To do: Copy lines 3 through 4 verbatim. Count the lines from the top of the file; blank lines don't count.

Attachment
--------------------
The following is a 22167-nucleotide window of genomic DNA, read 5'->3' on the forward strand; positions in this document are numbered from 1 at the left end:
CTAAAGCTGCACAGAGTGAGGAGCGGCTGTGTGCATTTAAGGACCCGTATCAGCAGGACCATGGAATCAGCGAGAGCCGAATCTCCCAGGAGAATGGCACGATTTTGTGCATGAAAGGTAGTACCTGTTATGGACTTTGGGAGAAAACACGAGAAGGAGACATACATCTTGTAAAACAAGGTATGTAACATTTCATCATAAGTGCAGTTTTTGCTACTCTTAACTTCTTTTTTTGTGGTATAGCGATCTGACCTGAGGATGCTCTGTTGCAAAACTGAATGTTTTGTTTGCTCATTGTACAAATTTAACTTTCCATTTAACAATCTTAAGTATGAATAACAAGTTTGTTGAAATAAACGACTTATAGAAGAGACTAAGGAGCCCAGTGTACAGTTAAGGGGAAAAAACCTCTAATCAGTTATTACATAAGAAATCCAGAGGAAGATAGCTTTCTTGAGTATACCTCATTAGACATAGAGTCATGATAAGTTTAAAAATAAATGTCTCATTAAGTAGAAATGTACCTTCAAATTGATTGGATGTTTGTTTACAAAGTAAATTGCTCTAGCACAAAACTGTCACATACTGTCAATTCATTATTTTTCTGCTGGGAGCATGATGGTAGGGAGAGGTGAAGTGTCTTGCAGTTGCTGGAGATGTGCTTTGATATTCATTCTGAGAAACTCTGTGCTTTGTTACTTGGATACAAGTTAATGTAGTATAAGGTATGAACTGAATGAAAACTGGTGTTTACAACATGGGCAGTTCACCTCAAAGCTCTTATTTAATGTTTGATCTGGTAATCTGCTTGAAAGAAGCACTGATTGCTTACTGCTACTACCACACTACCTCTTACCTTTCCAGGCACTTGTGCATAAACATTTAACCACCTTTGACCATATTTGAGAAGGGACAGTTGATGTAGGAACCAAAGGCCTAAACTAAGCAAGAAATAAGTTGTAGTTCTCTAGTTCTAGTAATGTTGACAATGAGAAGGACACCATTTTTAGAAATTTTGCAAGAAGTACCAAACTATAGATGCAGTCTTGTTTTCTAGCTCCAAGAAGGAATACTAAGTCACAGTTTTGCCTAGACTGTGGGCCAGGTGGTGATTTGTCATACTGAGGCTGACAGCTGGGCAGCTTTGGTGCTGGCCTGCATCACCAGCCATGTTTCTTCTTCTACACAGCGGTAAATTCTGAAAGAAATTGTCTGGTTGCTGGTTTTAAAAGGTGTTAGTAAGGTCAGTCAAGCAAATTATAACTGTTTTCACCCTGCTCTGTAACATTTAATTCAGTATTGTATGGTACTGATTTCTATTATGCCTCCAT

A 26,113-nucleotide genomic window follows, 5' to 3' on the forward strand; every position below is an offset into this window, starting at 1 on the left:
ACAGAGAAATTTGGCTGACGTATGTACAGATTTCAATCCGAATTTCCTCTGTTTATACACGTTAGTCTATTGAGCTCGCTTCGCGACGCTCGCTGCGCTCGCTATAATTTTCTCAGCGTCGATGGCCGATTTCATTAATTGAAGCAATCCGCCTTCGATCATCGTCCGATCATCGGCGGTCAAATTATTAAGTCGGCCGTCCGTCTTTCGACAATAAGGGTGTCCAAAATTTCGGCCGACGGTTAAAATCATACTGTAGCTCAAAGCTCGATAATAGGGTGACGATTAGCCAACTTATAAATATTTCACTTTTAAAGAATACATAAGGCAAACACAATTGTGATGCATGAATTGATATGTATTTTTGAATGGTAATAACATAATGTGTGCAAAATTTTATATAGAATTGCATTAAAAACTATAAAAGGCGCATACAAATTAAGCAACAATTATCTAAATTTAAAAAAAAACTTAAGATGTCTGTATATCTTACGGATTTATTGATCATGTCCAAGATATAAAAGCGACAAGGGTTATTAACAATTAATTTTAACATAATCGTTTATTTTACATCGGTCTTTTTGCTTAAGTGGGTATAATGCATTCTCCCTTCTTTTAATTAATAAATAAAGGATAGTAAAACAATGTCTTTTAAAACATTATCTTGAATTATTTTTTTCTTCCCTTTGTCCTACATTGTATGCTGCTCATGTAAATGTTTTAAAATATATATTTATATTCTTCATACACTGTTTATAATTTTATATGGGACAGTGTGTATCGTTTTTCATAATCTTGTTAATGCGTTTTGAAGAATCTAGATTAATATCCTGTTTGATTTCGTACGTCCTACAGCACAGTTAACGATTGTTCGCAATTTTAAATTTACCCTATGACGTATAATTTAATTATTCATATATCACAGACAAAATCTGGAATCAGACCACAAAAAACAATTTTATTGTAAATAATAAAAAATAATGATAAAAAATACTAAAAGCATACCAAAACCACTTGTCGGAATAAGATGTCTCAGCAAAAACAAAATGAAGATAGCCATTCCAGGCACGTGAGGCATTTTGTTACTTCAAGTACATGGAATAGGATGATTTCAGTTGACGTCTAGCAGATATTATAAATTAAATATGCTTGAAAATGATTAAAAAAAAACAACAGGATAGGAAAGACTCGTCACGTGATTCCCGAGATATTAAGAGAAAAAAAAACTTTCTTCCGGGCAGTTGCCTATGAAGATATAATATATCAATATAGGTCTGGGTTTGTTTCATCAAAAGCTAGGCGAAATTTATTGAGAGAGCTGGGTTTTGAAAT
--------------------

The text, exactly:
A 26,113-nucleotide genomic window follows, 5' to 3' on the forward strand; every position below is an offset into this window, starting at 1 on the left:
ACAGAGAAATTTGGCTGACGTATGTACAGATTTCAATCCGAATTTCCTCTGTTTATACACGTTAGTCTATTGAGCTCGCTTCGCGACGCTCGCTGCGCTCGCTATAATTTTCTCAGCGTCGATGGCCGATTTCATTAATTGAAGCAATCCGCCTTCGATCATCGTCCGATCATCGGCGGTCAAATTATTAAGTCGGCCGTCCGTCTTTCGACAATAAGGGTGTCCAAAATTTCGGCCGACGGTTAAAATCATACTGTAGCTCAAAGCTCGATAATAGGGTGACGATTAGCCAACTTATAAATATTTCACTTTTAAAGAATACATAAGGCAAACACAATTGTGATGCATGAATTGATATGTATTTTTGAATGGTAATAACATAATGTGTGCAAAATTTTATATAGAATTGCATTAAAAACTATAAAAGGCGCATACAAATTAAGCAACAATTATCTAAATTTAAAAAAAAACTTAAGATGTCTGTATATCTTACGGATTTATTGATCATGTCCAAGATATAAAAGCGACAAGGGTTATTAACAATTAATTTTAACATAATCGTTTATTTTACATCGGTCTTTTTGCTTAAGTGGGTATAATGCATTCTCCCTTCTTTTAATTAATAAATAAAGGATAGTAAAACAATGTCTTTTAAAACATTATCTTGAATTATTTTTTTCTTCCCTTTGTCCTACATTGTATGCTGCTCATGTAAATGTTTTAAAATATATATTTATATTCTTCATACACTGTTTATAATTTTATATGGGACAGTGTGTATCGTTTTTCATAATCTTGTTAATGCGTTTTGAAGAATCTAGATTAATATCCTGTTTGATTTCGTACGTCCTACAGCACAGTTAACGATTGTTCGCAATTTTAAATTTACCCTATGACGTATAATTTAATTATTCATATATCACAGACAAAATCTGGAATCAGACCACAAAAAACAATTTTATTGTAAATAATAAAAAATAATGATAAAAAATACTAAAAGCATACCAAAACCACTTGTCGGAATAAGATGTCTCAGCAAAAACAAAATGAAGATAGCCATTCCAGGCACGTGAGGCATTTTGTTACTTCAAGTACATGGAATAGGATGATTTCAGTTGACGTCTAGCAGATATTATAAATTAAATATGCTTGAAAATGATTAAAAAAAAACAACAGGATAGGAAAGACTCGTCACGTGATTCCCGAGATATTAAGAGAAAAAAAAACTTTCTTCCGGGCAGTTGCCTATGAAGATATAATATATCAATATAGGTCTGGGTTTGTTTCATCAAAAGCTAGGCGAAATTTATTGAGAGAGCTGGGTTTTGAAAT